May 18, 2007 at 3:36 pm | Posted in The Source | Leave a comment

By Kyva Holman


As a recording artist, it’s extremely difficult for me to wrap my mind around the shake-up the music industry has undergone over the last few years and what it will eventually mean to me.  Sweeping and evidently permanent shifts in production, distribution and marketing have left so many of us stroking our brows, half-disbelieving what our eyes and ears are telling us.  With CD sales plummeting, digital sales soaring and bands needing to self promote and maintain constant contact with their fans, we are looking at a very different type of ballgame these days.  


I spend a lot of time thinking about music – every imaginable aspect of it.  Apparently, so does Scott Kleper.  Riding the train in the morning, he, like me, observed many of his fellow commuters listening to iPods, each in their own little world.  He started wondering how connected these people truly felt to the songs they were listening to.  As an enthusiastic fan himself, he’d organized and re-organized his own album collection, but found himself becoming bored.  To him, there had to be a way to make the experience more fulfilling, more direct, more personal. 


He hit upon an idea: the kind of perfectly radical idea which could only emerge in a time of such upheaval and change.  Why not provide another channel of communication between the artists and the people who support them?  Of course, innovations in internet technology have allowed websites like Myspace to increase interaction between musicians and fans.  But what about a service that actually let the user record a personalized commentary on their favorite songs and albums? 


And just like that, SpotDJ was born.  Founded in 2006 and based in San Francisco, SpotDJ brings content and community to the music listening experience through iTunes and on the Web.  The consumer is literally given the ability to become their own DJ, recording informative and entertaining spots about the acts they enjoy.  Scott Kleper, now the co-founder and Chief Technology Officer of the company, says: “I wanted to build a way for people to have a guided, engaging experience of a radio DJ while listening to their digital music.  Music is expressive and collaborative and SpotDJ adds what was missing for me: a sense of context, more engaging content, and the feeling I was having a shared experience”.  


I visited the corporate offices of SpotDJ and spoke with Kevin Barenblat, co-founder and CEO.  As someone who is just a bit behind on the absolute latest and greatest media technology, I wanted to know exactly what this product is and how it’s utilized.  He explained to me: “SpotDJ is a free service that lets people create their own experience around music to share with others.  The plug-in for iTunes automatically adds audio clips from the band, your friends and other DJs to the listening experience, or you can go to the site,, to hear the spots directly.  You can record your own audio (by) clicking the ‘Record’ button in the iTunes plug-in, or at the site by clicking on the ‘Create’ tab, which brings up a recorder. ”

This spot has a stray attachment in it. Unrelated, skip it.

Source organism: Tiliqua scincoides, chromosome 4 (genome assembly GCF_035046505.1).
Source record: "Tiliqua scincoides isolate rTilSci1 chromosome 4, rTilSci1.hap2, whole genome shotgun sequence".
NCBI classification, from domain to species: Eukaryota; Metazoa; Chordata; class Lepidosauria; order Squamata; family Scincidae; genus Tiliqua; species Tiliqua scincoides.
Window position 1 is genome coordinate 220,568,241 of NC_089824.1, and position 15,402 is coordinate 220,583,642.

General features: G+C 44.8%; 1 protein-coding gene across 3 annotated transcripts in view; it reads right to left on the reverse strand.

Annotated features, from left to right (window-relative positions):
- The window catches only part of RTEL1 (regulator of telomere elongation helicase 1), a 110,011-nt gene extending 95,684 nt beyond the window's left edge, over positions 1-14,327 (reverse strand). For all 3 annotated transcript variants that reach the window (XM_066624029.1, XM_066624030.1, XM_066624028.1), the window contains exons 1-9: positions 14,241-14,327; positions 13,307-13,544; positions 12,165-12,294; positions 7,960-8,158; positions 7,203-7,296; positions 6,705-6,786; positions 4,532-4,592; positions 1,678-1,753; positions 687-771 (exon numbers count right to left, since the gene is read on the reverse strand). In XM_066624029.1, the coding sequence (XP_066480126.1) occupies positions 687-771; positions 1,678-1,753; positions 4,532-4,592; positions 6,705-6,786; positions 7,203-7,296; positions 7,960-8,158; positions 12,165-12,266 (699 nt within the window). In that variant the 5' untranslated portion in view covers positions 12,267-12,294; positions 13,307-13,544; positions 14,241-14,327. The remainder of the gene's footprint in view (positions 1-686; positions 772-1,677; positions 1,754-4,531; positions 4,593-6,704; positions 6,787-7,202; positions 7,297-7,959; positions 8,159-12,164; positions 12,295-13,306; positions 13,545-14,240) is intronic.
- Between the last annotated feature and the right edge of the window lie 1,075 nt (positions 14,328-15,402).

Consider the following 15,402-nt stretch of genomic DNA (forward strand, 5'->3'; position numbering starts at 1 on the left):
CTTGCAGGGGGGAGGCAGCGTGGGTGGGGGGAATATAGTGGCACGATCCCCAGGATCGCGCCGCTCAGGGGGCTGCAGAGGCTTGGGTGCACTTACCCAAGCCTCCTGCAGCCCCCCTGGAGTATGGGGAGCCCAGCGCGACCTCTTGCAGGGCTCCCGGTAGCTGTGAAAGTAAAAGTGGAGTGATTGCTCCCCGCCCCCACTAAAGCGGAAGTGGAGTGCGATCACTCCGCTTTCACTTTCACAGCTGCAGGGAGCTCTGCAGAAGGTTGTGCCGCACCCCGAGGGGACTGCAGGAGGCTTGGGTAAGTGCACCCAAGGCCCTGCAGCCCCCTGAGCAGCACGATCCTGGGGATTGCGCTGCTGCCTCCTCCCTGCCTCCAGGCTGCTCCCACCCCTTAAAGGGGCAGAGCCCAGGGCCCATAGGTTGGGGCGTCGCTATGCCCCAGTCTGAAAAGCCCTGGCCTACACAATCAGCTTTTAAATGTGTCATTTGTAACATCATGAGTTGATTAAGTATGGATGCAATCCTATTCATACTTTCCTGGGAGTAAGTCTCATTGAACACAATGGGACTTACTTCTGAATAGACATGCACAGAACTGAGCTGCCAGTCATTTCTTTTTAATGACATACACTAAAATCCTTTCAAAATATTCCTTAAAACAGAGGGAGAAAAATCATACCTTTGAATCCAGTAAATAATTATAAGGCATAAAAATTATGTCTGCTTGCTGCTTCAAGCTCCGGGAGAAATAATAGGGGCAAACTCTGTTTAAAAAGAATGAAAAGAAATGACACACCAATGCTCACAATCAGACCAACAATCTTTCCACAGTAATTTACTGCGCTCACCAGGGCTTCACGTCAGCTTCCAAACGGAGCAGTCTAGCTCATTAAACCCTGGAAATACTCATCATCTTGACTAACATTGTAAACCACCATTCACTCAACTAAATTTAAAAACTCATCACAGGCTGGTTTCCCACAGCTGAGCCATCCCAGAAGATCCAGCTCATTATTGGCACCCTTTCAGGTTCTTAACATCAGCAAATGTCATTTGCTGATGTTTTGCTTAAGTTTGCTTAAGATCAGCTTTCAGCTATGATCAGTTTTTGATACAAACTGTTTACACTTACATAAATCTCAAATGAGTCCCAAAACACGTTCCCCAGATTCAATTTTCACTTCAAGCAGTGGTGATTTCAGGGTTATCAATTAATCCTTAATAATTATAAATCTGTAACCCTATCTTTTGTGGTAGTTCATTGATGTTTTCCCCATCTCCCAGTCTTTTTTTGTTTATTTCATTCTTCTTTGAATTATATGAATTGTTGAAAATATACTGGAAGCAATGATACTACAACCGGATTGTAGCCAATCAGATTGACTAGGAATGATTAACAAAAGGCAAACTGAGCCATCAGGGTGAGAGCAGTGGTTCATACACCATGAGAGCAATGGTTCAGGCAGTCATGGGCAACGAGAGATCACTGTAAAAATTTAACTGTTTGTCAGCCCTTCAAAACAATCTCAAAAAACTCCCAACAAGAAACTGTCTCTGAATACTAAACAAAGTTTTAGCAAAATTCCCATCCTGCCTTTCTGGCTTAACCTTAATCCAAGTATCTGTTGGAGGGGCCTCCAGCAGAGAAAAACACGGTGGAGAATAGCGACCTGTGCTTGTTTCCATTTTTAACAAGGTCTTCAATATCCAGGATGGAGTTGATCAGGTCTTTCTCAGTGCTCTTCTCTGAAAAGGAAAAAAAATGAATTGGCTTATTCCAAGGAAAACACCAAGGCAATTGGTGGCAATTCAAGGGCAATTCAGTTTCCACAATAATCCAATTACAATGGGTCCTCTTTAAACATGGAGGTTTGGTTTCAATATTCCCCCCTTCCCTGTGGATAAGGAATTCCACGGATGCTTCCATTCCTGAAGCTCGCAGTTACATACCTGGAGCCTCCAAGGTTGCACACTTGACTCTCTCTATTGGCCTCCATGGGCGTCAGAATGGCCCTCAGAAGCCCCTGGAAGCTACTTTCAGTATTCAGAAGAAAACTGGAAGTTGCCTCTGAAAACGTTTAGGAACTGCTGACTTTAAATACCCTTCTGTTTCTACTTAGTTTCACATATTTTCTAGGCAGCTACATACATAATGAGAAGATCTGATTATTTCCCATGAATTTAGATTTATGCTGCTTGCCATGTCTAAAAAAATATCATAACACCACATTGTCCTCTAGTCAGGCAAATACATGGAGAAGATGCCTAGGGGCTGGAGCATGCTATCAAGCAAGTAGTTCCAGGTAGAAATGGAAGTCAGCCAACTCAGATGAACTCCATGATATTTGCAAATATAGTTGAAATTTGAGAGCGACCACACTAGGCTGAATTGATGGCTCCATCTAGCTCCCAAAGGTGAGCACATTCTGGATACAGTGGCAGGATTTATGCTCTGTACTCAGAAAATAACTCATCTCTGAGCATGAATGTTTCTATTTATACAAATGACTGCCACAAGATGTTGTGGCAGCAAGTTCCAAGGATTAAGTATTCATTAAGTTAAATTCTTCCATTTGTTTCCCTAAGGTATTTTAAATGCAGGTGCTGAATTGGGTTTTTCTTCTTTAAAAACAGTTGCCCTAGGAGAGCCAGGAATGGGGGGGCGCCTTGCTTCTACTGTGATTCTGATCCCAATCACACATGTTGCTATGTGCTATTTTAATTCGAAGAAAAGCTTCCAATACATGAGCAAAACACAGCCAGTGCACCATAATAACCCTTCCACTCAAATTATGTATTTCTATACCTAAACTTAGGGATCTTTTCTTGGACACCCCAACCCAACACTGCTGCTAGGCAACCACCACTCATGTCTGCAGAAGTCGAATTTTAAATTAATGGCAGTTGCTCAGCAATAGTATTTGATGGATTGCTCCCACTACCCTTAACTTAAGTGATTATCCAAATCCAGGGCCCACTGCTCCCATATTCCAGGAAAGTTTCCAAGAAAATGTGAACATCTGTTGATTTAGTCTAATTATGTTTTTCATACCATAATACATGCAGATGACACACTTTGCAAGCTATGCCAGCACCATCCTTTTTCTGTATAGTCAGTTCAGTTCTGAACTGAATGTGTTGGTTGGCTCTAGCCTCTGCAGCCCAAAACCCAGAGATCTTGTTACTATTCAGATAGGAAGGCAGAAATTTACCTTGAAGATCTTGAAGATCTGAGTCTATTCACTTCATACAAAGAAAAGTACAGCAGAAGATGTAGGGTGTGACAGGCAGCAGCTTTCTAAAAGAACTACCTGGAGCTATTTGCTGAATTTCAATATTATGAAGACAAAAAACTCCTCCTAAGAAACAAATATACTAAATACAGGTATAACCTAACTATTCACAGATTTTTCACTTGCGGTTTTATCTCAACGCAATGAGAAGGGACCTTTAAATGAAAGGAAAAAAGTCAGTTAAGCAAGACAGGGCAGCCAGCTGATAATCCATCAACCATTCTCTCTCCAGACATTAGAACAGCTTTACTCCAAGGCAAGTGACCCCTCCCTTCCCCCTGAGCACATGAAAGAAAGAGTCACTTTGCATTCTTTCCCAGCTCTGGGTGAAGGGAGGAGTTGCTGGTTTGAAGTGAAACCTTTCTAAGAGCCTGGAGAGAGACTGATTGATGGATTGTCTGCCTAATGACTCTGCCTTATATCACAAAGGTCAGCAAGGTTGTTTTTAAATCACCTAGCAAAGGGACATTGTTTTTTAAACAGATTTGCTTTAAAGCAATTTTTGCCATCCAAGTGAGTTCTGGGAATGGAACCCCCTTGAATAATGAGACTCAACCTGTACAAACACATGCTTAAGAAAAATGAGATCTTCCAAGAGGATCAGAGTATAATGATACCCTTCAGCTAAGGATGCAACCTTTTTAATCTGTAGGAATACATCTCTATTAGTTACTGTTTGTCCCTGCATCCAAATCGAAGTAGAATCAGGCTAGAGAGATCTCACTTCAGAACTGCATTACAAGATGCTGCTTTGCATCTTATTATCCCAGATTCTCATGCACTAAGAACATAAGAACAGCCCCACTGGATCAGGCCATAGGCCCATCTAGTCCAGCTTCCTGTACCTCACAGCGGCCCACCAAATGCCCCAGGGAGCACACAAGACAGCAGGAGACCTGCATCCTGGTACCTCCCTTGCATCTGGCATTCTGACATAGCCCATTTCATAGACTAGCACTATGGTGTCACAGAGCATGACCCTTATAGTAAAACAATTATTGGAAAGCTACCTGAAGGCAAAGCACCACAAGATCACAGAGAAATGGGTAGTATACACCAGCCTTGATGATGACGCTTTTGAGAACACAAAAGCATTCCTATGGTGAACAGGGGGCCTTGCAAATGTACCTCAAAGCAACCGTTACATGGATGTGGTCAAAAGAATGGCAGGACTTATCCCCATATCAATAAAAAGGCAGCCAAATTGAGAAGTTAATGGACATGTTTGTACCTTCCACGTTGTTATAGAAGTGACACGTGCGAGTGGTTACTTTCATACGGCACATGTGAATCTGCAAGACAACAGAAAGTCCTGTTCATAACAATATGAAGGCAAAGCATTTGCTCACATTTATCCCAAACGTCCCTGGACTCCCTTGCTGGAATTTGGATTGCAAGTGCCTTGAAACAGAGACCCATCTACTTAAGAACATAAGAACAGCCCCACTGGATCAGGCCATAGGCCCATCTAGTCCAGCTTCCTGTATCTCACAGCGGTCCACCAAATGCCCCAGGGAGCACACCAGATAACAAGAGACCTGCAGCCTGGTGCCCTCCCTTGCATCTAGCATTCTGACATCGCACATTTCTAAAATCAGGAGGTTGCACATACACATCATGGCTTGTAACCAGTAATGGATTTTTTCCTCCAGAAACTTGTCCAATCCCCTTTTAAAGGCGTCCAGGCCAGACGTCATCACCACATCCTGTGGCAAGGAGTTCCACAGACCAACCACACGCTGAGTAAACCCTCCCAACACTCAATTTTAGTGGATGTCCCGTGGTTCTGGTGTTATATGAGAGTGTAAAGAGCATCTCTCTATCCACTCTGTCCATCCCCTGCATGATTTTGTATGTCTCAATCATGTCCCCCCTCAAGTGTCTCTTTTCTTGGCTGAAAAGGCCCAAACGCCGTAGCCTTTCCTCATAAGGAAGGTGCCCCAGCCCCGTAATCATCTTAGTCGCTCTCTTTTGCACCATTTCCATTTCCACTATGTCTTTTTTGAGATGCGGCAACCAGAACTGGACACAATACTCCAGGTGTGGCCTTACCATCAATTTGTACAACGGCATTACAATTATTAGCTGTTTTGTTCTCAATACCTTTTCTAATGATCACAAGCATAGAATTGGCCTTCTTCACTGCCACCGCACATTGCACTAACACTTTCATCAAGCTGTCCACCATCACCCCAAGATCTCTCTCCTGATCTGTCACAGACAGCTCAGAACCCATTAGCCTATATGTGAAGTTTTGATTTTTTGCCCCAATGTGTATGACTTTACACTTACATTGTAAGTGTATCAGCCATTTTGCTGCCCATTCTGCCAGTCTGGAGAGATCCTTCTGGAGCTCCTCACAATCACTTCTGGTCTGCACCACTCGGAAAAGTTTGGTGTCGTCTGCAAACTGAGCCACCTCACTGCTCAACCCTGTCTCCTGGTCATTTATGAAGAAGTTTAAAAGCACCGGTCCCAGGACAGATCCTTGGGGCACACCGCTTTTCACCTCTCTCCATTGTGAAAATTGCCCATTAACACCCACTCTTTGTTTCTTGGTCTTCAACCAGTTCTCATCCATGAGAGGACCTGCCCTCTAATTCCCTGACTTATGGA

I was duly impressed as I listened to some of the spots for myself.  Ben Fong-Torres, well known writer, DJ and radio columnist at the San Francisco Chronicle, is a frequent contributor of content to SpotDJ.  His audio segments reference the careers and work of such acts as Al Green, the Beatles, The Doors, James Brown, Iggy Pop, The Rolling Stones, James Taylor, Elvis Presley, Heart, Sheryl Crow, Steve Miller and many others.  These spots reveal fascinating new insights into the songs that changed our lives – offered up by the artists themselves – as well as titillating and sometimes scandalizing recording industry lore.  I found myself identifying strongly with Fong-Torres when he said: “When I was a kid, I used to pretend I was on the radio, talking about songs.  Now, with SpotDJ (, anyone can broadcast to others and make listening to digital music more fun and interesting”.     


But it’s not only about long established mega-artists with millions of units moved across the globe.  All levels are represented, from indie to major label, as well as all genres.  Kevin Barenblat explains: “It’s a user driven product, so everyone’s preferences are covered.  We have everything from Trackademics and Money Mark to The Donnas, Street to Nowhere, Clinic, Dandy Warhols, Joey McIntyre, Taylor Hicks, Son Volt, The Kooks, Reliant K and so on.  We have tens of thousands of users.”  


As I struggle with my personal feelings about the changes taking place in the industry, I’m always looking for the silver lining – what are some of the things happening which have the potential to really be a benefit to the artists?  SpotDJ is one of those things; it’s one of those revolutionary ideas you look back at and realize it was bound to come about eventually.   Ted Cohen, former vice president of digital distribution at EMI Music and founding partner of TAG Strategic, said, “Musicians will find SpotDJ an effective way to reach fans while they listen to music”.  This is one instance where technological advancement presents a clear advantage for the artist.  As Kevin put it, “What’s cool about SpotDJ is how it lets you add your personality and creativity to your favorite music and then share that customized experience with others.”


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